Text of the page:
‘Instead of making suggestions to Centre, it should act on WBHRC recommendations’

Even as the Chief Minister urged the Centre to enact stringent laws to curb violence against women, the Mamata Banerjee government has been sitting on the recommendations of the West Bengal Human Rights Commission submitted eight months ago.

“The Commission is firmly of the view that the State, having regard to its glorious tradition of protecting women’s honour, should bring in amendments to make Section 354 of the Indian Penal Code more compatible with human rights norms.” Section 354 deals with assault or use of criminal force on a woman with intent to outrage her modesty.

‘No communication’

“So far, there has been no official communication from the government regarding the recommendation made in April” an official of the Commission said.

Speaking to The Hindu, Chairman Asok Kumar Ganguly said that while none could apprehend developments such as the December 16 gang rape in New Delhi, the Commission had suggested that the State government amend Section 354, citing references from the recommendations made by the Law Commission of India.

On December 29, after the nationwide outrage over the Delhi incident, Ms. Banerjee said provisions of the IPC and the Criminal Procedure Code were outdated, and offered the support of her party if the Centre enacted strong laws to deal with perpetrators of crimes against women.

Justice Ganguly said Odisha and Andhra Pradesh had amended Section 354, making the offence non-bailable and mandating higher punishment.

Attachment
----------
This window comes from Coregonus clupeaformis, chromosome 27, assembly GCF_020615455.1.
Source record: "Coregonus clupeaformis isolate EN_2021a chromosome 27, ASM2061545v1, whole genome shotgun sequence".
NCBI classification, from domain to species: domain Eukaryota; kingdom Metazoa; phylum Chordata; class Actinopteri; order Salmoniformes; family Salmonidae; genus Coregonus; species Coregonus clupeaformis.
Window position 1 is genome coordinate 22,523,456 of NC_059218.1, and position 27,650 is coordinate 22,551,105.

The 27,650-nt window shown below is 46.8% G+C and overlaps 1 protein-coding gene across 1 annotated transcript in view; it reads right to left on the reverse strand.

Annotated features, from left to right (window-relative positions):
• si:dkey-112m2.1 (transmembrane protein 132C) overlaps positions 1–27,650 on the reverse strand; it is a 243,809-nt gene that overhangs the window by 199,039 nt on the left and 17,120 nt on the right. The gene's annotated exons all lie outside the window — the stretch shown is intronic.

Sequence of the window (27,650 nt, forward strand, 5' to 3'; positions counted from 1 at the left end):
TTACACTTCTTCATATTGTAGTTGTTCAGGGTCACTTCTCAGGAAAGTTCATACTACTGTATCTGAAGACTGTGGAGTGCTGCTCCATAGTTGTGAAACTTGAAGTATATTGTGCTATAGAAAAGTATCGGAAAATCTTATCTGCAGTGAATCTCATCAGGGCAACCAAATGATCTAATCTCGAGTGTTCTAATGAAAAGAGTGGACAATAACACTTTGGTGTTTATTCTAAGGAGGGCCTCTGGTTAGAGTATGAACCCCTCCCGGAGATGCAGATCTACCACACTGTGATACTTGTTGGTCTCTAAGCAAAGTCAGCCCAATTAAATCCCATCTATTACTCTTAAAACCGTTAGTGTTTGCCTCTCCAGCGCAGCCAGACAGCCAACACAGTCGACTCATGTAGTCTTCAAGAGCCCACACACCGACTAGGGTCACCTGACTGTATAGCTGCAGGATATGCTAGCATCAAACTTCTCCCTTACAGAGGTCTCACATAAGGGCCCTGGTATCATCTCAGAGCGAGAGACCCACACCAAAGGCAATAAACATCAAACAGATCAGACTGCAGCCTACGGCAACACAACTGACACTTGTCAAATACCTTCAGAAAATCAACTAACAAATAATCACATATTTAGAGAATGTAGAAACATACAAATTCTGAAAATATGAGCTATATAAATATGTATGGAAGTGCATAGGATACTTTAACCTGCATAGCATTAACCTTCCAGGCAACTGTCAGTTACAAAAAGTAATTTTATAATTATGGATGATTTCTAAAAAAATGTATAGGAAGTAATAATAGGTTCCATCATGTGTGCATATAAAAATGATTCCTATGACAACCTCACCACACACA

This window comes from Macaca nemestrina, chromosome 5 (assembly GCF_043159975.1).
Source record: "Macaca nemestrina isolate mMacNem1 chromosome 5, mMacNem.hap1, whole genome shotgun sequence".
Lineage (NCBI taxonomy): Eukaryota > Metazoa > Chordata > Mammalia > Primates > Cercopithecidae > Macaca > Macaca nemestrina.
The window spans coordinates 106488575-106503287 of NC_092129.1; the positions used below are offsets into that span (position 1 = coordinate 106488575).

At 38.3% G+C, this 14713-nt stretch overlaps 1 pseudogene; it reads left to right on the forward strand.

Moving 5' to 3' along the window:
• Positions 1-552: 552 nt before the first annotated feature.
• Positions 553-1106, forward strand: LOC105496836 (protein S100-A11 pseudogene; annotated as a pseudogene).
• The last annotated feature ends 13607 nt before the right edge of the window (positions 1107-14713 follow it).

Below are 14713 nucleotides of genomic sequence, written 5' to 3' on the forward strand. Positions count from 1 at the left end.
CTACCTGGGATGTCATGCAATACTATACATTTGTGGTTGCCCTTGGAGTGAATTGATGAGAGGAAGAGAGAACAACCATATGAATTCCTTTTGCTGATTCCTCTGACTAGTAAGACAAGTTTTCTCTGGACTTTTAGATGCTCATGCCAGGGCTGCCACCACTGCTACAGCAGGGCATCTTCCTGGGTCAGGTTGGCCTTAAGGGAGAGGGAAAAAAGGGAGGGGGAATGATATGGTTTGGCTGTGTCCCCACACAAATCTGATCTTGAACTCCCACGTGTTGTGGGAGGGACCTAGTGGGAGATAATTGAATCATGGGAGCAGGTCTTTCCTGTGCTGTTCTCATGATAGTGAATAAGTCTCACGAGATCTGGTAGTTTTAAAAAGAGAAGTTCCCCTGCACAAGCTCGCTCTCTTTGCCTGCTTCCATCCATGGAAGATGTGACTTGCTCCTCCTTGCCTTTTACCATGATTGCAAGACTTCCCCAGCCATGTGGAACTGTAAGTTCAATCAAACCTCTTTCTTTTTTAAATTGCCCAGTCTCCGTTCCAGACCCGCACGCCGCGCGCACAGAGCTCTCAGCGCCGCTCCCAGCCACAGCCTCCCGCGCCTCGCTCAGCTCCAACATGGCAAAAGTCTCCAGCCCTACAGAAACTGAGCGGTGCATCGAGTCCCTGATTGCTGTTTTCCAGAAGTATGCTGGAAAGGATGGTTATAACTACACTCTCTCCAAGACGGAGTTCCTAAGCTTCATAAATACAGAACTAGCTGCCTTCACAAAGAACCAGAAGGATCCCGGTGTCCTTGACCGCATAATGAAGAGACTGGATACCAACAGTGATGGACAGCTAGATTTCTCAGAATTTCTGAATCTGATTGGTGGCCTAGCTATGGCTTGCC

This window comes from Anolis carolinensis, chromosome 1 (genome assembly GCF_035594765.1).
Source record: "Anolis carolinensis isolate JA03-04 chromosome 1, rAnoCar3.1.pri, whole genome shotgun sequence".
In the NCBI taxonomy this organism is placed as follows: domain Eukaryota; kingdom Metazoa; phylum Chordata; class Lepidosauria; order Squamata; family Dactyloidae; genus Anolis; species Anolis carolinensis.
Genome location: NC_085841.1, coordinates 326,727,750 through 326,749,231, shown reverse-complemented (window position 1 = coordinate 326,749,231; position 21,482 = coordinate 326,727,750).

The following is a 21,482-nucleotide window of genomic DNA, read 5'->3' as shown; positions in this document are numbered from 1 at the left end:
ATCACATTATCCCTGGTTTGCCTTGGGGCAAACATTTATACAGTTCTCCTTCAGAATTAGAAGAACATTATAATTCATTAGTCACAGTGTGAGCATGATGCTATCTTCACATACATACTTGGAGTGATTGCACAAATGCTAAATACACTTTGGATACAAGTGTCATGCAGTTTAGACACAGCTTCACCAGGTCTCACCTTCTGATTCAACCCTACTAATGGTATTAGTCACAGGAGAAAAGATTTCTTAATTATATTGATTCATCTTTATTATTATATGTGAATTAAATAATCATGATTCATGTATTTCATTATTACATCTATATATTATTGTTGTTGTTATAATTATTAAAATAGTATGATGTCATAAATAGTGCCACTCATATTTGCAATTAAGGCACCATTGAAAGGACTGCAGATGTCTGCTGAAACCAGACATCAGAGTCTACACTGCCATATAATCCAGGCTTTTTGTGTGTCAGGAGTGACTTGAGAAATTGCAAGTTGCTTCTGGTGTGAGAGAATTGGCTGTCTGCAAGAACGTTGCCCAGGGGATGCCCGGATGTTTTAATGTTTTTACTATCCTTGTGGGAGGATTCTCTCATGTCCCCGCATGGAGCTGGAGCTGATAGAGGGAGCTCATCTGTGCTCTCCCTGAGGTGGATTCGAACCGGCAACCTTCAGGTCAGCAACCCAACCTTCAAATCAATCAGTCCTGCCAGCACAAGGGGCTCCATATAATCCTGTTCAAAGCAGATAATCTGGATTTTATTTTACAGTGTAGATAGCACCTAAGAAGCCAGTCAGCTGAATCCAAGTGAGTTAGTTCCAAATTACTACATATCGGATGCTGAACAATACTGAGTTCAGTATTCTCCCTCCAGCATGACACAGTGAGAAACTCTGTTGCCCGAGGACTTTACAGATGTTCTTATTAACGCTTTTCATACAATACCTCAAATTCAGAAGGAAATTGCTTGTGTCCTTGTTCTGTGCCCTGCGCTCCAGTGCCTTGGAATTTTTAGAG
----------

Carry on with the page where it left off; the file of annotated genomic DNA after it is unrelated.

“Anything other than rape is treated as outraging the modesty of a woman. In many cases, there is no medical evidence to prove rape, but outraging modesty is proved,” he said. But in such cases, the perpetrators were let off with minor punishment.

The punishment for an offence under Section 354 (two years’ imprisonment), which is cognizable but bailable, is a “mockery.”

The Commission recommended that the offenders “be punished with imprisonment of either description for not less than five years but which may extend to seven years…”

Civil rights organisations are critical of the government demanding action from the Centre, while doing nothing on its own. “Instead of urging the Centre to make stringent laws, the State government should take into account the recommendations made by the WBHRC,” said Ranajit Sur, secretariat member of the Association for Protection of Democratic Rights.

Left Front chairperson Biman Bose said the Left Front government made some recommendations, which Ms. Banerjee should submit to the Centre.